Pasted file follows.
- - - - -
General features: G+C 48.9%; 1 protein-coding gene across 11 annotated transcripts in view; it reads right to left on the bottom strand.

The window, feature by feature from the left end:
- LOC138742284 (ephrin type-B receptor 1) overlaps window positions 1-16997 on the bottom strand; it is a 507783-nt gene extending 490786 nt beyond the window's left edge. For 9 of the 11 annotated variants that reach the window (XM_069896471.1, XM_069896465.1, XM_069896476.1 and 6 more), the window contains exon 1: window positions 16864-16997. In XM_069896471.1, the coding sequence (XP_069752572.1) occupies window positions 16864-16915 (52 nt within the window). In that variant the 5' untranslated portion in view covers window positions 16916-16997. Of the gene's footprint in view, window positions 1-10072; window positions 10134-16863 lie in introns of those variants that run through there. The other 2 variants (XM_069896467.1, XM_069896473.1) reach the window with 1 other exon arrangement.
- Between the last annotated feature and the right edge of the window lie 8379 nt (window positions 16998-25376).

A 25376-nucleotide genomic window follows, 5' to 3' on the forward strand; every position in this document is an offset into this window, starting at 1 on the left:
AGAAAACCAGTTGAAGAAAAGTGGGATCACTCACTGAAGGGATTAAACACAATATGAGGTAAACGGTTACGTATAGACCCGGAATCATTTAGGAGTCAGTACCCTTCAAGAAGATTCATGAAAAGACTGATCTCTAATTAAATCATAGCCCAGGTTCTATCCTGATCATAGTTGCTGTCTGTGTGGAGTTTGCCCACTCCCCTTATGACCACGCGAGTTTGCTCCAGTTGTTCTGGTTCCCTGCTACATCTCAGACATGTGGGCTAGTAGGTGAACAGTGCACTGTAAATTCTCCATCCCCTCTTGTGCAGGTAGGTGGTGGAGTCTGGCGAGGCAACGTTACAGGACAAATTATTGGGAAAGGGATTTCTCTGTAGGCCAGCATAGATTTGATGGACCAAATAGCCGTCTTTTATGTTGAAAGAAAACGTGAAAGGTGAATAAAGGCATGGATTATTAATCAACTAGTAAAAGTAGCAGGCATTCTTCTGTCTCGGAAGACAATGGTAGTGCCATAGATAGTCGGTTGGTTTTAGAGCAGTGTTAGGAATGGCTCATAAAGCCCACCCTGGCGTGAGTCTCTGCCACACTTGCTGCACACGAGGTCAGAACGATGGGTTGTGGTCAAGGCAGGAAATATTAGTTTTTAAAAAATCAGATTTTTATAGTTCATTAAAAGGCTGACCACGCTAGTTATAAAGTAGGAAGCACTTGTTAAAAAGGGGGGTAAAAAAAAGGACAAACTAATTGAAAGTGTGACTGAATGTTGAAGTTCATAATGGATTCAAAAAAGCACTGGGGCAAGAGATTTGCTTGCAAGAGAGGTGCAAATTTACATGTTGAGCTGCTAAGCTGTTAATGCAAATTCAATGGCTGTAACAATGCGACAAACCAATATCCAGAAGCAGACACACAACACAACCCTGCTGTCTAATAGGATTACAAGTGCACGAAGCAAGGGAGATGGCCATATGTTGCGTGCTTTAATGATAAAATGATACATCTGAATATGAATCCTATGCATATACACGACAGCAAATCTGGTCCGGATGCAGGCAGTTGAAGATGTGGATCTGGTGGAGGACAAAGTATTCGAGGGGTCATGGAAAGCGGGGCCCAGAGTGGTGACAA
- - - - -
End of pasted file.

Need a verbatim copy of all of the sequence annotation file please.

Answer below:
General features: G+C 48.9%; 1 protein-coding gene across 11 annotated transcripts in view; it reads right to left on the bottom strand.

The window, feature by feature from the left end:
- LOC138742284 (ephrin type-B receptor 1) overlaps window positions 1-16997 on the bottom strand; it is a 507783-nt gene extending 490786 nt beyond the window's left edge. For 9 of the 11 annotated variants that reach the window (XM_069896471.1, XM_069896465.1, XM_069896476.1 and 6 more), the window contains exon 1: window positions 16864-16997. In XM_069896471.1, the coding sequence (XP_069752572.1) occupies window positions 16864-16915 (52 nt within the window). In that variant the 5' untranslated portion in view covers window positions 16916-16997. Of the gene's footprint in view, window positions 1-10072; window positions 10134-16863 lie in introns of those variants that run through there. The other 2 variants (XM_069896467.1, XM_069896473.1) reach the window with 1 other exon arrangement.
- Between the last annotated feature and the right edge of the window lie 8379 nt (window positions 16998-25376).

A 25376-nucleotide genomic window follows, 5' to 3' on the forward strand; every position in this document is an offset into this window, starting at 1 on the left:
AGAAAACCAGTTGAAGAAAAGTGGGATCACTCACTGAAGGGATTAAACACAATATGAGGTAAACGGTTACGTATAGACCCGGAATCATTTAGGAGTCAGTACCCTTCAAGAAGATTCATGAAAAGACTGATCTCTAATTAAATCATAGCCCAGGTTCTATCCTGATCATAGTTGCTGTCTGTGTGGAGTTTGCCCACTCCCCTTATGACCACGCGAGTTTGCTCCAGTTGTTCTGGTTCCCTGCTACATCTCAGACATGTGGGCTAGTAGGTGAACAGTGCACTGTAAATTCTCCATCCCCTCTTGTGCAGGTAGGTGGTGGAGTCTGGCGAGGCAACGTTACAGGACAAATTATTGGGAAAGGGATTTCTCTGTAGGCCAGCATAGATTTGATGGACCAAATAGCCGTCTTTTATGTTGAAAGAAAACGTGAAAGGTGAATAAAGGCATGGATTATTAATCAACTAGTAAAAGTAGCAGGCATTCTTCTGTCTCGGAAGACAATGGTAGTGCCATAGATAGTCGGTTGGTTTTAGAGCAGTGTTAGGAATGGCTCATAAAGCCCACCCTGGCGTGAGTCTCTGCCACACTTGCTGCACACGAGGTCAGAACGATGGGTTGTGGTCAAGGCAGGAAATATTAGTTTTTAAAAAATCAGATTTTTATAGTTCATTAAAAGGCTGACCACGCTAGTTATAAAGTAGGAAGCACTTGTTAAAAAGGGGGGTAAAAAAAAGGACAAACTAATTGAAAGTGTGACTGAATGTTGAAGTTCATAATGGATTCAAAAAAGCACTGGGGCAAGAGATTTGCTTGCAAGAGAGGTGCAAATTTACATGTTGAGCTGCTAAGCTGTTAATGCAAATTCAATGGCTGTAACAATGCGACAAACCAATATCCAGAAGCAGACACACAACACAACCCTGCTGTCTAATAGGATTACAAGTGCACGAAGCAAGGGAGATGGCCATATGTTGCGTGCTTTAATGATAAAATGATACATCTGAATATGAATCCTATGCATATACACGACAGCAAATCTGGTCCGGATGCAGGCAGTTGAAGATGTGGATCTGGTGGAGGACAAAGTATTCGAGGGGTCATGGAAAGCGGGGCCCAGAGTGGTGACAA